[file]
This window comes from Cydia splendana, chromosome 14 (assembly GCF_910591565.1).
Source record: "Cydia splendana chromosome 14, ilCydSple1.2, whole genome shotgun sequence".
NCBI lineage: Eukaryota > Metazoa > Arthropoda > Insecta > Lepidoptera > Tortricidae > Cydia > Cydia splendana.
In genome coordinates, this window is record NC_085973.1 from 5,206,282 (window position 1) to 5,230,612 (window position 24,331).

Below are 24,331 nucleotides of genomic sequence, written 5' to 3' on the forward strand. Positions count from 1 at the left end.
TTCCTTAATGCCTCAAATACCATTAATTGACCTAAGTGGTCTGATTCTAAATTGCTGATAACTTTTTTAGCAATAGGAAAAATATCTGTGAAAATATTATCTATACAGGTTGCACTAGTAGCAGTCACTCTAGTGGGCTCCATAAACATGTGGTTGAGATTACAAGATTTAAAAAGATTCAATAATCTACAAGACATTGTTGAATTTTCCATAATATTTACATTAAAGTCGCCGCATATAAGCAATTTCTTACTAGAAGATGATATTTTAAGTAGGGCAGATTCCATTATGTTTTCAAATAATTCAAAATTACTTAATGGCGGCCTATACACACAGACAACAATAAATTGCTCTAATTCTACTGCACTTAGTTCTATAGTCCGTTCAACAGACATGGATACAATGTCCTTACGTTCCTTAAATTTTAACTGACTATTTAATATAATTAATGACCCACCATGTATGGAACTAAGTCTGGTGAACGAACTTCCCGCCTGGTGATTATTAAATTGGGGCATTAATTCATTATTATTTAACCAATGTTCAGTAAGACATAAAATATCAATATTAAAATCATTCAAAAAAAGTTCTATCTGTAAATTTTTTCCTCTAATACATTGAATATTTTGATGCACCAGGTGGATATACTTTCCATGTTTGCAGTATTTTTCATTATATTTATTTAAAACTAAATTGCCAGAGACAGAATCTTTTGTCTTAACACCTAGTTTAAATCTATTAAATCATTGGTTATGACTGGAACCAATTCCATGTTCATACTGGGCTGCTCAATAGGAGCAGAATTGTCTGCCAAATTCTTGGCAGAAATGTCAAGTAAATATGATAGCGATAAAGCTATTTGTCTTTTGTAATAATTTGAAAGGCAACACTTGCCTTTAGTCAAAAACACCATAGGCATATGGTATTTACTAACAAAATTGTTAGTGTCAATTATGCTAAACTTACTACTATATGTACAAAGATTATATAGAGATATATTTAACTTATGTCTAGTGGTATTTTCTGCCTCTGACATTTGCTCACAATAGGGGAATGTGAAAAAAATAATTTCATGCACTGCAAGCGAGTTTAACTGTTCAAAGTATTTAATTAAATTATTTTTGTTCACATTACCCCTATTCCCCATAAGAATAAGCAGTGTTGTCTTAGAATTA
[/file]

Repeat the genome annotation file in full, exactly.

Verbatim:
This window comes from Cydia splendana, chromosome 14 (assembly GCF_910591565.1).
Source record: "Cydia splendana chromosome 14, ilCydSple1.2, whole genome shotgun sequence".
NCBI lineage: Eukaryota > Metazoa > Arthropoda > Insecta > Lepidoptera > Tortricidae > Cydia > Cydia splendana.
In genome coordinates, this window is record NC_085973.1 from 5,206,282 (window position 1) to 5,230,612 (window position 24,331).

Below are 24,331 nucleotides of genomic sequence, written 5' to 3' on the forward strand. Positions count from 1 at the left end.
TTCCTTAATGCCTCAAATACCATTAATTGACCTAAGTGGTCTGATTCTAAATTGCTGATAACTTTTTTAGCAATAGGAAAAATATCTGTGAAAATATTATCTATACAGGTTGCACTAGTAGCAGTCACTCTAGTGGGCTCCATAAACATGTGGTTGAGATTACAAGATTTAAAAAGATTCAATAATCTACAAGACATTGTTGAATTTTCCATAATATTTACATTAAAGTCGCCGCATATAAGCAATTTCTTACTAGAAGATGATATTTTAAGTAGGGCAGATTCCATTATGTTTTCAAATAATTCAAAATTACTTAATGGCGGCCTATACACACAGACAACAATAAATTGCTCTAATTCTACTGCACTTAGTTCTATAGTCCGTTCAACAGACATGGATACAATGTCCTTACGTTCCTTAAATTTTAACTGACTATTTAATATAATTAATGACCCACCATGTATGGAACTAAGTCTGGTGAACGAACTTCCCGCCTGGTGATTATTAAATTGGGGCATTAATTCATTATTATTTAACCAATGTTCAGTAAGACATAAAATATCAATATTAAAATCATTCAAAAAAAGTTCTATCTGTAAATTTTTTCCTCTAATACATTGAATATTTTGATGCACCAGGTGGATATACTTTCCATGTTTGCAGTATTTTTCATTATATTTATTTAAAACTAAATTGCCAGAGACAGAATCTTTTGTCTTAACACCTAGTTTAAATCTATTAAATCATTGGTTATGACTGGAACCAATTCCATGTTCATACTGGGCTGCTCAATAGGAGCAGAATTGTCTGCCAAATTCTTGGCAGAAATGTCAAGTAAATATGATAGCGATAAAGCTATTTGTCTTTTGTAATAATTTGAAAGGCAACACTTGCCTTTAGTCAAAAACACCATAGGCATATGGTATTTACTAACAAAATTGTTAGTGTCAATTATGCTAAACTTACTACTATATGTACAAAGATTATATAGAGATATATTTAACTTATGTCTAGTGGTATTTTCTGCCTCTGACATTTGCTCACAATAGGGGAATGTGAAAAAAATAATTTCATGCACTGCAAGCGAGTTTAACTGTTCAAAGTATTTAATTAAATTATTTTTGTTCACATTACCCCTATTCCCCATAAGAATAAGCAGTGTTGTCTTAGAATTA